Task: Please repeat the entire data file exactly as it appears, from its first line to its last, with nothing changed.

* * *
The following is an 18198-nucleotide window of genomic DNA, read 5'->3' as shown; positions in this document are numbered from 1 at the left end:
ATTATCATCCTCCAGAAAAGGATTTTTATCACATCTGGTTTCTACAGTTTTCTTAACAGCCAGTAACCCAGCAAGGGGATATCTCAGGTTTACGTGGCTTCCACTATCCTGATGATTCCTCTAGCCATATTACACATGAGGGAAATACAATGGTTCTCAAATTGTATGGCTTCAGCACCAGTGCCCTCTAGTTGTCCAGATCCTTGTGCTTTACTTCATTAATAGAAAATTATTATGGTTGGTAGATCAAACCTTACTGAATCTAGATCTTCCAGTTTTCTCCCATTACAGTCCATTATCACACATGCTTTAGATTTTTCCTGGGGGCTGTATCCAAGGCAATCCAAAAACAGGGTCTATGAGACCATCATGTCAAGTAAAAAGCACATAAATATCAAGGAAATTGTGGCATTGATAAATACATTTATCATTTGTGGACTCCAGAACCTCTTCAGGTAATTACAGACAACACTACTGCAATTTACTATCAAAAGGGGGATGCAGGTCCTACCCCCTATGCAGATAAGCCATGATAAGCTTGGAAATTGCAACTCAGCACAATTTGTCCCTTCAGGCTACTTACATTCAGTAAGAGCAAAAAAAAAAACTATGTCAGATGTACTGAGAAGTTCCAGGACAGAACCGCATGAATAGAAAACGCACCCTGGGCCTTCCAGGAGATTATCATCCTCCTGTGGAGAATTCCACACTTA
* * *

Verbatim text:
The following is an 18198-nucleotide window of genomic DNA, read 5'->3' as shown; positions in this document are numbered from 1 at the left end:
ATTATCATCCTCCAGAAAAGGATTTTTATCACATCTGGTTTCTACAGTTTTCTTAACAGCCAGTAACCCAGCAAGGGGATATCTCAGGTTTACGTGGCTTCCACTATCCTGATGATTCCTCTAGCCATATTACACATGAGGGAAATACAATGGTTCTCAAATTGTATGGCTTCAGCACCAGTGCCCTCTAGTTGTCCAGATCCTTGTGCTTTACTTCATTAATAGAAAATTATTATGGTTGGTAGATCAAACCTTACTGAATCTAGATCTTCCAGTTTTCTCCCATTACAGTCCATTATCACACATGCTTTAGATTTTTCCTGGGGGCTGTATCCAAGGCAATCCAAAAACAGGGTCTATGAGACCATCATGTCAAGTAAAAAGCACATAAATATCAAGGAAATTGTGGCATTGATAAATACATTTATCATTTGTGGACTCCAGAACCTCTTCAGGTAATTACAGACAACACTACTGCAATTTACTATCAAAAGGGGGATGCAGGTCCTACCCCCTATGCAGATAAGCCATGATAAGCTTGGAAATTGCAACTCAGCACAATTTGTCCCTTCAGGCTACTTACATTCAGTAAGAGCAAAAAAAAAAACTATGTCAGATGTACTGAGAAGTTCCAGGACAGAACCGCATGAATAGAAAACGCACCCTGGGCCTTCCAGGAGATTATCATCCTCCTGTGGAGAATTCCACACTTA